Minotron: 2112 Review

Minotron: 2112 is an easy buy for Jeff Minter fans. For everyone else though, it may be a little tougher to appreciate

Not long ago I had the pleasure of reviewing Minotaur Rescue, the first iOS title made by long-time game maker Jeff Minter. His company Llamasoft has made quite a name for themselves making truly bizarre games that seem to divide the people who try them into either the love or hate camp. Most people hate them, and I can sort of see why… but I steadfastly belong in that other group. Guess that makes me the perfect person to dig through the nonsense and review Minotron: 2112.

This is the second games for iOS from Llamasoft, and for a second time they’re calling upon classic games as their foundation to build on. Last time Minotaur Rescue was a combination of Asteroids and Space War, and this time around Minotron: 2112 is a take on the original twin-stick shooter Robotron 2084. Robotron is a classic in every sense of the word (and a personal favorite of mine) so I was pretty excited to see the game drawn upon for inspiration.


You’ll use your two thumbs to act as the twin sticks to both move (playing as a minotaur naturally) and shoot, trying to gather animals while shooting whatever else is on the screen at the same time. The enemies change each level, and are just a hodgepodge of things. “Things” is the best way to describe them. Sometimes you’re shooting guys with guns, sometimes coke cans, sometimes light bulbs. Very little makes sense in a Llamasoft game, so you kind of just accept it as it’s happening.

In addition to the classic arcade callback for Robotron, there are also tons of additional easter eggs thrown in referencing all kinds of classic game and even culture ephemera. The initial logo is a take on Mattel’s old game logo (who’s “running man” also shows up in-game), and the title screen is lifted right out of an Intellivision game. There are Beastie Boys sound samples and even a little riff from a Pink Floyd song. I think I saw R2-D2 and the flag from the country of Wales in there too. Yea, it’s really all over the place.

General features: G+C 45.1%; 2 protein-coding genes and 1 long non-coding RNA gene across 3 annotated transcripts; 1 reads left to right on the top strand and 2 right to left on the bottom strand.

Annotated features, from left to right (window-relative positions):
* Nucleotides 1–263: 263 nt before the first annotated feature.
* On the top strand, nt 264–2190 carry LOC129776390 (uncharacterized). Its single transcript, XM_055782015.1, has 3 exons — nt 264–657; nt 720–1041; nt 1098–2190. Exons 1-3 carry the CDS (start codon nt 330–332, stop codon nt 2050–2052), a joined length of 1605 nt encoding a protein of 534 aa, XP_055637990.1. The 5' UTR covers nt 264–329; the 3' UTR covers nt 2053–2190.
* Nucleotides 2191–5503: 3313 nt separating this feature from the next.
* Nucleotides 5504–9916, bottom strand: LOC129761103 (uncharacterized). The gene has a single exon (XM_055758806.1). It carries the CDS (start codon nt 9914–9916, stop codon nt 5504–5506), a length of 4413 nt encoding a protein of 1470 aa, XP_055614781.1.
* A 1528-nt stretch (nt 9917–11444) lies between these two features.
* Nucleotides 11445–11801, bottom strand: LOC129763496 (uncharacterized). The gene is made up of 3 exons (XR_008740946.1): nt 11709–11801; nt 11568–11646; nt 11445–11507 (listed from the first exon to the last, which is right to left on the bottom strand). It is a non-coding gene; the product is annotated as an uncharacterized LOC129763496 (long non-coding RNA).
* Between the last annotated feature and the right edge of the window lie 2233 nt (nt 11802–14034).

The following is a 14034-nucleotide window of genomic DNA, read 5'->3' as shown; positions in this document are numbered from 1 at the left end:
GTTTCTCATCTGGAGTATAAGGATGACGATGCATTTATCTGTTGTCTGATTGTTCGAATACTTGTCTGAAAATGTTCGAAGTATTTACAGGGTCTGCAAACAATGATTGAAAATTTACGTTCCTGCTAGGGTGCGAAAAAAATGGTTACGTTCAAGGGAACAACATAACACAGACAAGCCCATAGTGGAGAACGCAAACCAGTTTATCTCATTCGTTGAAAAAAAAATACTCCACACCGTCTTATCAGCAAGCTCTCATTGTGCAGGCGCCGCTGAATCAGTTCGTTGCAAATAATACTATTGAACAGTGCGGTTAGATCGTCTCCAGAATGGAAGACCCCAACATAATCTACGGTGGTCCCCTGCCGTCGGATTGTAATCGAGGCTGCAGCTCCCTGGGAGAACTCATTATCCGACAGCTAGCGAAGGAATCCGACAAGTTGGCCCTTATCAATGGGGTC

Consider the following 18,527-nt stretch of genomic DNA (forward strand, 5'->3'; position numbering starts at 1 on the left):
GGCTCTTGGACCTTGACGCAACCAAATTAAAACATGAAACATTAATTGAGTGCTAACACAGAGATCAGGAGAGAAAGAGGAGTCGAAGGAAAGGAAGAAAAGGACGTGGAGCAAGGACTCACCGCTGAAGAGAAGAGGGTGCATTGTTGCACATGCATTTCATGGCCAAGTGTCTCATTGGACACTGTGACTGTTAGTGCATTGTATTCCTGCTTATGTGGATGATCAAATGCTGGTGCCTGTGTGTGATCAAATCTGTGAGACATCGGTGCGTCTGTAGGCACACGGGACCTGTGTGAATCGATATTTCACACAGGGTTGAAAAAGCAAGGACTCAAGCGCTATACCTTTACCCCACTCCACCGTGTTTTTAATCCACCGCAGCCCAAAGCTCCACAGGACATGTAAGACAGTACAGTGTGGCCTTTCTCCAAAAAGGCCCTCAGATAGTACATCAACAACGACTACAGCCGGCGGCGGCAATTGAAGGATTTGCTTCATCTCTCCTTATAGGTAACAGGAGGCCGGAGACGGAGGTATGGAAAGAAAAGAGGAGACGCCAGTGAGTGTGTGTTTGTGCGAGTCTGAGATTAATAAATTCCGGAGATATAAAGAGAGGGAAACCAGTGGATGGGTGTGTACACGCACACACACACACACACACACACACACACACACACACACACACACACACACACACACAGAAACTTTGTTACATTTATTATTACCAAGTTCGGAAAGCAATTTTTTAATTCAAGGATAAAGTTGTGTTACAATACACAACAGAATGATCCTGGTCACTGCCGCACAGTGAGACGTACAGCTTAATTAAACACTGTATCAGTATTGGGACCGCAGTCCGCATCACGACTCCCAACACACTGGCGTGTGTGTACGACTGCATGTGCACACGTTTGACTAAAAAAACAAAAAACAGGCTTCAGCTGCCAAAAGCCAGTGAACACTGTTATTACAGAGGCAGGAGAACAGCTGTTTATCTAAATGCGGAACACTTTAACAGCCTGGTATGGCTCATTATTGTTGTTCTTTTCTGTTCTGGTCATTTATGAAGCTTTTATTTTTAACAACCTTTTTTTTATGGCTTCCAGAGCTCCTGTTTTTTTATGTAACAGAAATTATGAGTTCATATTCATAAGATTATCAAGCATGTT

Just like in Minotaur Rescue the colors bleed all over the place and the game makes you feel like you’re on some sort of hallucinogenic trip. The sound effects and nonsensical graphics only serve to heighten the effect. This all makes the game even harder to play, since you need to look past a lot of that stuff to decipher what’s going on.


If there’s a downside to the game, it’s that it really isn’t built with everyone in mind. It’s super strange, and if you’re not into it the weird effects and sounds will really just make you hate it even more. It’s the very opposite of an accessible game. If working a bit to appreciate a game isn’t for you (which is totally fine btw) then don’t waste your money on this game – you’re going to hate it.

I think it’s safe to say that most game developers make games they think most people in the world would enjoy playing. Even hardcore games probably start from the fundamental belief that each and every game could potentially reach a critical mass of people. Jeff Minter seems to take the opposite approach. His games are typically confusing to look at and even harder to explain, let alone enjoy. But to a very small segment of us, there’s something immensely enjoyable about putting in work to enjoy what a game like this has to offer.

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